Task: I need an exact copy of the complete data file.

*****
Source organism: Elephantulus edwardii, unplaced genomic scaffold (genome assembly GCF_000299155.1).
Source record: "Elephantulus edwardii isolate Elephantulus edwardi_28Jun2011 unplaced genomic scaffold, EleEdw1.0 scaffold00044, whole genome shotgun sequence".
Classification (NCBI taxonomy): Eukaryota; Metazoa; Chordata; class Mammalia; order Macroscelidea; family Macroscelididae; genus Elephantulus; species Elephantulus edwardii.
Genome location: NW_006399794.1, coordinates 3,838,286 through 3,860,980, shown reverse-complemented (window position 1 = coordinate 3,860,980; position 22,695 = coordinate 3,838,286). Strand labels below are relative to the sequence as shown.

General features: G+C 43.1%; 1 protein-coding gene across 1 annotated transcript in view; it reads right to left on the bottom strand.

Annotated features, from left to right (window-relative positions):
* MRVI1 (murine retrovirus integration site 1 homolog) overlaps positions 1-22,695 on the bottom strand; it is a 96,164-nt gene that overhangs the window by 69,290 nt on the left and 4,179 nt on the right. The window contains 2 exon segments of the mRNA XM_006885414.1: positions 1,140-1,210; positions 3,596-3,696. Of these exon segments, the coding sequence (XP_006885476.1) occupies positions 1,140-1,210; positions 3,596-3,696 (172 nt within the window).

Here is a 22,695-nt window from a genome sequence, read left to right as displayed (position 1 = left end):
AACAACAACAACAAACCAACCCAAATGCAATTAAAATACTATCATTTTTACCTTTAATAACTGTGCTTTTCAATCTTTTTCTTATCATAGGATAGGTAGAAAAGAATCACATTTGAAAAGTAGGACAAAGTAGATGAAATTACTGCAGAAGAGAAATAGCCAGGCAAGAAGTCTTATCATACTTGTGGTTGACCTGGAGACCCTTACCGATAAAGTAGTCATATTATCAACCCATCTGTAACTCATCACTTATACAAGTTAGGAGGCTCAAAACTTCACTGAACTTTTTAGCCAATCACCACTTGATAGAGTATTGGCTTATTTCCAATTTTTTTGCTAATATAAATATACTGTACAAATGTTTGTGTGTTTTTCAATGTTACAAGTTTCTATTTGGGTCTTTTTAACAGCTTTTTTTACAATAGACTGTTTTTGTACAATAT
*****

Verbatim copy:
Source organism: Elephantulus edwardii, unplaced genomic scaffold (genome assembly GCF_000299155.1).
Source record: "Elephantulus edwardii isolate Elephantulus edwardi_28Jun2011 unplaced genomic scaffold, EleEdw1.0 scaffold00044, whole genome shotgun sequence".
Classification (NCBI taxonomy): Eukaryota; Metazoa; Chordata; class Mammalia; order Macroscelidea; family Macroscelididae; genus Elephantulus; species Elephantulus edwardii.
Genome location: NW_006399794.1, coordinates 3,838,286 through 3,860,980, shown reverse-complemented (window position 1 = coordinate 3,860,980; position 22,695 = coordinate 3,838,286). Strand labels below are relative to the sequence as shown.

General features: G+C 43.1%; 1 protein-coding gene across 1 annotated transcript in view; it reads right to left on the bottom strand.

Annotated features, from left to right (window-relative positions):
* MRVI1 (murine retrovirus integration site 1 homolog) overlaps positions 1-22,695 on the bottom strand; it is a 96,164-nt gene that overhangs the window by 69,290 nt on the left and 4,179 nt on the right. The window contains 2 exon segments of the mRNA XM_006885414.1: positions 1,140-1,210; positions 3,596-3,696. Of these exon segments, the coding sequence (XP_006885476.1) occupies positions 1,140-1,210; positions 3,596-3,696 (172 nt within the window).

Here is a 22,695-nt window from a genome sequence, read left to right as displayed (position 1 = left end):
AACAACAACAACAAACCAACCCAAATGCAATTAAAATACTATCATTTTTACCTTTAATAACTGTGCTTTTCAATCTTTTTCTTATCATAGGATAGGTAGAAAAGAATCACATTTGAAAAGTAGGACAAAGTAGATGAAATTACTGCAGAAGAGAAATAGCCAGGCAAGAAGTCTTATCATACTTGTGGTTGACCTGGAGACCCTTACCGATAAAGTAGTCATATTATCAACCCATCTGTAACTCATCACTTATACAAGTTAGGAGGCTCAAAACTTCACTGAACTTTTTAGCCAATCACCACTTGATAGAGTATTGGCTTATTTCCAATTTTTTTGCTAATATAAATATACTGTACAAATGTTTGTGTGTTTTTCAATGTTACAAGTTTCTATTTGGGTCTTTTTAACAGCTTTTTTTACAATAGACTGTTTTTGTACAATAT